Handbook of Research Methods on Trust
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Handbook of Research Methods on Trust

Second Edition

Edited by Fergus Lyon, Guido Möllering and Mark N.K. Saunders

With the growing interest in trust in the social sciences, this second edition of the Handbook of Research Methods on Trust provides a fully updated and extended account of quantitative, qualitative and mixed methods for empirical research. While many researchers have already drawn inspiration and insight from the previous edition, the dynamic development of trust research calls for further and deeper engagement with methodological issues, particular methods, practical research experience, and current challenges and innovations as offered by this new edition.
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Chapter 4: Trust research: measuring trust beliefs and behaviours

Roy J. Lewicki and Chad Brinsfield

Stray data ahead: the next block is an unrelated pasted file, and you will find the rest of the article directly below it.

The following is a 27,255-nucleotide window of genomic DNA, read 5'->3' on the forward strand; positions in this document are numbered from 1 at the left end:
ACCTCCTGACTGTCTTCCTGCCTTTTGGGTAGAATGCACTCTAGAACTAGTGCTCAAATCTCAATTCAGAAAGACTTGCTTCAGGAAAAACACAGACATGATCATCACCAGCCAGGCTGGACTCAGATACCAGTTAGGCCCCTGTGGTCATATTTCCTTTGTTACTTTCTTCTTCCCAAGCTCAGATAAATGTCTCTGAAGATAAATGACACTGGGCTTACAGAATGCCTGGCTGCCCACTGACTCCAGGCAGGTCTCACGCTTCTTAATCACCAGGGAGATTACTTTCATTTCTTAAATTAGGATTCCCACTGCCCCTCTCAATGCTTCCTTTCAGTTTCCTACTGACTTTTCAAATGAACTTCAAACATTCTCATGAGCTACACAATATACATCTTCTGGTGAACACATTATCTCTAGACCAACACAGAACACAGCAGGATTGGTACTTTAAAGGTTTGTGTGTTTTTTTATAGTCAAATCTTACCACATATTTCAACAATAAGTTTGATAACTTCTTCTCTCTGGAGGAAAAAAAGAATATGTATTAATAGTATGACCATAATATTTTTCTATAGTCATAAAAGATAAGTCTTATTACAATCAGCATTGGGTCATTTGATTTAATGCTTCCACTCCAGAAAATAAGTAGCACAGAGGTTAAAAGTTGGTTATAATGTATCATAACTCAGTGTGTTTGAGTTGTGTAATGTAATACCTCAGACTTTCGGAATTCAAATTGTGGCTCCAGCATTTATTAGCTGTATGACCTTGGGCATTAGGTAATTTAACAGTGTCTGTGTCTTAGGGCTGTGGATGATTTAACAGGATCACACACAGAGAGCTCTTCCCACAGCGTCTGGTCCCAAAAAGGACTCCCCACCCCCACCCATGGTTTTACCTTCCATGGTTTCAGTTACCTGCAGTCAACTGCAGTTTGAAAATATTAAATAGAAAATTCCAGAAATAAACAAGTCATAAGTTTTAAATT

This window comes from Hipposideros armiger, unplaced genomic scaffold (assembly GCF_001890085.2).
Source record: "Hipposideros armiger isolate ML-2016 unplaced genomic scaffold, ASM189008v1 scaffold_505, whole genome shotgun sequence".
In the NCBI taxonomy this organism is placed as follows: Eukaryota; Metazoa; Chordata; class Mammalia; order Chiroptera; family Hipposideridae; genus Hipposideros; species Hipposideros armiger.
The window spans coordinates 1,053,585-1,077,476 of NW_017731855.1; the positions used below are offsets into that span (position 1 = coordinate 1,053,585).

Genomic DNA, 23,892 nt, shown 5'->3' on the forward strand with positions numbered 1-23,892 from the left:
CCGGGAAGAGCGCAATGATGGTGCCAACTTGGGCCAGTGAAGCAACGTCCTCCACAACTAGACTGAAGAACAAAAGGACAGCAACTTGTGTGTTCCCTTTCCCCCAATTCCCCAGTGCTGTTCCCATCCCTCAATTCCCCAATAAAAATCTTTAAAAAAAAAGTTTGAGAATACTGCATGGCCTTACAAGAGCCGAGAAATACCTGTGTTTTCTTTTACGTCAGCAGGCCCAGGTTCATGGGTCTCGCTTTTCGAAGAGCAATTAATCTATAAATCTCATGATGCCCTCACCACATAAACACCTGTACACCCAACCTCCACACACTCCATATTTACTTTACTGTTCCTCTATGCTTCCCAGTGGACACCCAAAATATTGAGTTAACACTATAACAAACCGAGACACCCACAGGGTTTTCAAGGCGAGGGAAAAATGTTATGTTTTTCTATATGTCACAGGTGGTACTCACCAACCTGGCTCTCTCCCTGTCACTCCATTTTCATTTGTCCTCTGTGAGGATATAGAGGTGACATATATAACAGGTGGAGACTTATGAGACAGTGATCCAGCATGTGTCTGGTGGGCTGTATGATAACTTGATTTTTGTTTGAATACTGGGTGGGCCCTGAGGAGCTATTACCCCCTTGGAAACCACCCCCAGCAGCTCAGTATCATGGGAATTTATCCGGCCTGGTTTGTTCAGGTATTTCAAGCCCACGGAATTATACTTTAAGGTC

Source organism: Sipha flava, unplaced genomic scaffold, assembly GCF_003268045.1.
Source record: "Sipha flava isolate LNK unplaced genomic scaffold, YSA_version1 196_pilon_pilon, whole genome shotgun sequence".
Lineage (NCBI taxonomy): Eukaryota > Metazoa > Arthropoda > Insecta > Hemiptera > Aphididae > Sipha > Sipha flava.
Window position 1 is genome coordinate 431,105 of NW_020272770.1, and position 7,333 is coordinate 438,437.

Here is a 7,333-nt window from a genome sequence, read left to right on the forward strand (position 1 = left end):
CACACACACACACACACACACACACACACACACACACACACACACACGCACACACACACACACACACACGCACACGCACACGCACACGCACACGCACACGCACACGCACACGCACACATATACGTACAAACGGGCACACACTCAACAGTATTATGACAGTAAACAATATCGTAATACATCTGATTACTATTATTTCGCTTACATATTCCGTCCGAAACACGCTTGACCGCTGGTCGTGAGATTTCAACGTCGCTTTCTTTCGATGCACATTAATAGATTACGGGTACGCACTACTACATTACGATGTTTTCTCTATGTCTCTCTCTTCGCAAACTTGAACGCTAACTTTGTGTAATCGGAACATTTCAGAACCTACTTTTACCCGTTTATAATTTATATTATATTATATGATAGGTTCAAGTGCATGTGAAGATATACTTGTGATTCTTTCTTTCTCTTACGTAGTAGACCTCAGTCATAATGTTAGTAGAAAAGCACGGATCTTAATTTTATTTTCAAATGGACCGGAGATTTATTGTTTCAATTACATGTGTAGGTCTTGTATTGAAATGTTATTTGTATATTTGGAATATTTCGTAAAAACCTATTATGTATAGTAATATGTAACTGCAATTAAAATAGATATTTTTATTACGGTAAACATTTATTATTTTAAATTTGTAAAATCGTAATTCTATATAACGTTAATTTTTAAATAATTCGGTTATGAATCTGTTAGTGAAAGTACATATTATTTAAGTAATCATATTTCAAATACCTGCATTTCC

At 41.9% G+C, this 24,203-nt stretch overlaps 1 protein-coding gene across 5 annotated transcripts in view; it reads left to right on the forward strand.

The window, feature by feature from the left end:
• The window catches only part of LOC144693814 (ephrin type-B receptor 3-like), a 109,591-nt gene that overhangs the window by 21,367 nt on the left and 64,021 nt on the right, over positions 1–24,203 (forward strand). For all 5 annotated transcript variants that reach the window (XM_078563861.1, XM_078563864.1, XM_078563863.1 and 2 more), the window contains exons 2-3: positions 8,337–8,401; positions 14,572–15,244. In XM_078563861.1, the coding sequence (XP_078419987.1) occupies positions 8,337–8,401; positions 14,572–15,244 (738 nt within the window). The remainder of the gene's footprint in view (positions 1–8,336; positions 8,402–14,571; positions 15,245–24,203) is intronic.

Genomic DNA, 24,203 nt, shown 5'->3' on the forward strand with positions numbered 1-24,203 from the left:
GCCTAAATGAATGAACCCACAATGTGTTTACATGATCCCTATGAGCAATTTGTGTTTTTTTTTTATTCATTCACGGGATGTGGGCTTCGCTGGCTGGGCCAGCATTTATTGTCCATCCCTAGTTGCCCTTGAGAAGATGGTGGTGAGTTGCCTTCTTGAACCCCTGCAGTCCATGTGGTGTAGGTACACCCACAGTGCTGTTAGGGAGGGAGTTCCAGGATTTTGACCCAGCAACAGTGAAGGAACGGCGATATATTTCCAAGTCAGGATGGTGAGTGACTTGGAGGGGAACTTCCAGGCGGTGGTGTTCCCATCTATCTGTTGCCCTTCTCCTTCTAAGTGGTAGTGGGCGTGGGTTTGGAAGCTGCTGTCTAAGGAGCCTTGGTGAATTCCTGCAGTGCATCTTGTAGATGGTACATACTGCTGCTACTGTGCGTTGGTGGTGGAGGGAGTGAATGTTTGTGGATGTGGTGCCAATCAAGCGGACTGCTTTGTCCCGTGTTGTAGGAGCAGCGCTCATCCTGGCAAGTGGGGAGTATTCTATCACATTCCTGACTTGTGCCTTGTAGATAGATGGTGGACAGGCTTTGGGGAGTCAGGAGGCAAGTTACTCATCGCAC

In this chapter we discuss issues associated with operationalizing trust as a psychological state comprising one’s willingness to accept vulnerability, and the measurement of resultant trusting behaviours. We also discuss implications arising from conceptualizing trust and distrust as distinct constructs, as well as measurement challenges associated with trust development, decline and repair over time. Trust has been conceptualized, defined, modelled, and operationalized in a wide variety of ways, and over a longer period of time than most contemporary trust researchers are aware. Even decades ago, Stack (1978) and Wrightsman (1991) provided comprehensive reviews of then-existing trust measures in use in the field of social psychology. Trust has been viewed as an individual disposition (Rotter, 1967; Worchel, 1979), a psychological state (Lewicki et al., 1998; Rousseau et al., 1998), or a behaviour (Deutsch, 1962; Mayer et al., 1995). Different disciplines have emphasized different components; psychologists have emphasized the importance of individual differences, intentions and expectations over behaviours, while economists have minimized the psychological aspects over the behavioural ‘evidence’. Some approaches to trust have described it only from the perspective of the trustor (Rotter, 1967; Stack, 1978), while others have argued that a full understanding of trust must incorporate the perceived characteristics and behaviours of the trustee, or the person being trusted (for example, Mayer et al., 1995).

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